He told the jury that the prosecution's theory about Zumot taking Schipsi's phone and traveling with both phones on the day of the fire didn't stand up to evidence. He also derided the testimony of Jim Cook, the prosecution's cell-phone expert who used data from AT&T cell-phone towers to map out the locations of Zumot's and Schipsi's iPhones on the day of Oct. 15, 2009.
During his cross-examination of Cook, Geragos showed numerous instances in which the records seemed to suggest that a person could be using a tower in Hawaii and California within minutes of each other and argued that the phone company "merged" the data, making it impossible to figure out who is making the call and who is receiving it. Gillingham later countered in his rebuttal that in most cases, the phone calls Cook mapped were corroborated by other phone records, as well as videos and witness testimony.
Geragos also pointed to a lab report from the Bureau of Alcohol, Tobacco, Firearms and Explosives, which examined Zumot's clothing and did not find any evidence of accelerant on his sweatshirt, pants or socks. This finding contrasted with that of Rosie, an accelerant-sniffing dog used by arson investigators after the fire.
Geragos recalled testimony from a Palo Alto police officer who testified that Zumot did not have any scratch marks or bruises on Oct. 15, 2009. The fact that there "wasn't a single mark" on Zumot suggests that he did not get into a fight with Schipsi that day, Geragos argued.
He also criticized Palo Alto police for not investigating Hisham Ghanma, a person against whom Schipsi and Zumot had both filed a restraining order shortly before the fire, and for not following up on a statement made by Zumot's landlord, John Eckland, who testified that he saw a dirty white sedan parked close to the house on the day of the fire.
"They didn't show you any evidence linking Bulos to the crime," Geragos told the jury.
The prosecution, Geragos maintained, focused much of its case on "character assassination." He said that the long and heated string of messages exchanged between Zumot and Schipsi on the day of the fire consisted of insults and threats that she was sending him -- not the other way around. The only major actions Zumot had taken against Schipsi over their relationships occurred in 2008, when he kicked her car and spat at her. She filed a police report, and Zumot pleaded guilty to sending her harassing text messages. He was put on probation and forced to take domestic-violence classes in San Jose.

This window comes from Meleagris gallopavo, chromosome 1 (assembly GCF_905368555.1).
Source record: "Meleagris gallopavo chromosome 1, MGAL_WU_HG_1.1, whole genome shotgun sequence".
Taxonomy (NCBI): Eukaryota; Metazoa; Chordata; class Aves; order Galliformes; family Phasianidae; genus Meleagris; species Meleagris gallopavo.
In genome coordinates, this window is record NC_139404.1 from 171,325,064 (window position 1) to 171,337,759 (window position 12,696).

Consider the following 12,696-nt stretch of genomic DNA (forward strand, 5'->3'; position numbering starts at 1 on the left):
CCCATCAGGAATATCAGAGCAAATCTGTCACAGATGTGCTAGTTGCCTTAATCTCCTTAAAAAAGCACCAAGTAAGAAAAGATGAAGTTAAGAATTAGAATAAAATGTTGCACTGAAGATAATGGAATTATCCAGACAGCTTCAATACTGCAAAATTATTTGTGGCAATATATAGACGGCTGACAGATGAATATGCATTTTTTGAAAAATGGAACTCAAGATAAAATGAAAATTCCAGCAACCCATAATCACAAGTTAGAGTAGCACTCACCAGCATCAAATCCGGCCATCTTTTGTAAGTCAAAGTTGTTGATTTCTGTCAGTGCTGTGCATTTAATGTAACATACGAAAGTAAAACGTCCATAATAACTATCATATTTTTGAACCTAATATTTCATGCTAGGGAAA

"This guy has learned over a year ago that he couldn't do those kinds of things," Geragos said, pointing at Zumot.
While Gillingham cited statements from several witnesses who said over the course of the trial that Zumot had threatened to kill Schipsi and set fire to his house and his business, Geragos disputed this testimony. He said it's possible that Schipsi was lying when she told all these people that Zumot threatened her.
In his rebuttal, Gillingham defended the Palo Alto police and said officers were simply following the evidence, all of which was leading toward Zumot. He also talked about all the messages that were deleted from Schipsi's iPhone, many of which related to her dispute with Zumot. He suggested that Zumot deleted most of the messages on both his and her phones as a way to cover up the crime.
"Is it a coincidence that Jennifer's phone has nothing on it?" Gillingham asked.
He compared the defense to an octopus that, having no real weapons, shoots out ink into the water and attempts to escape into the darkness.
"Time to clear the air and to clear the water because the defendant is guilty as sin," Gillingham said during his rebuttal.
The jury is scheduled to receive its instructions from Judge David Cena Wednesday morning. It will then begin its deliberations.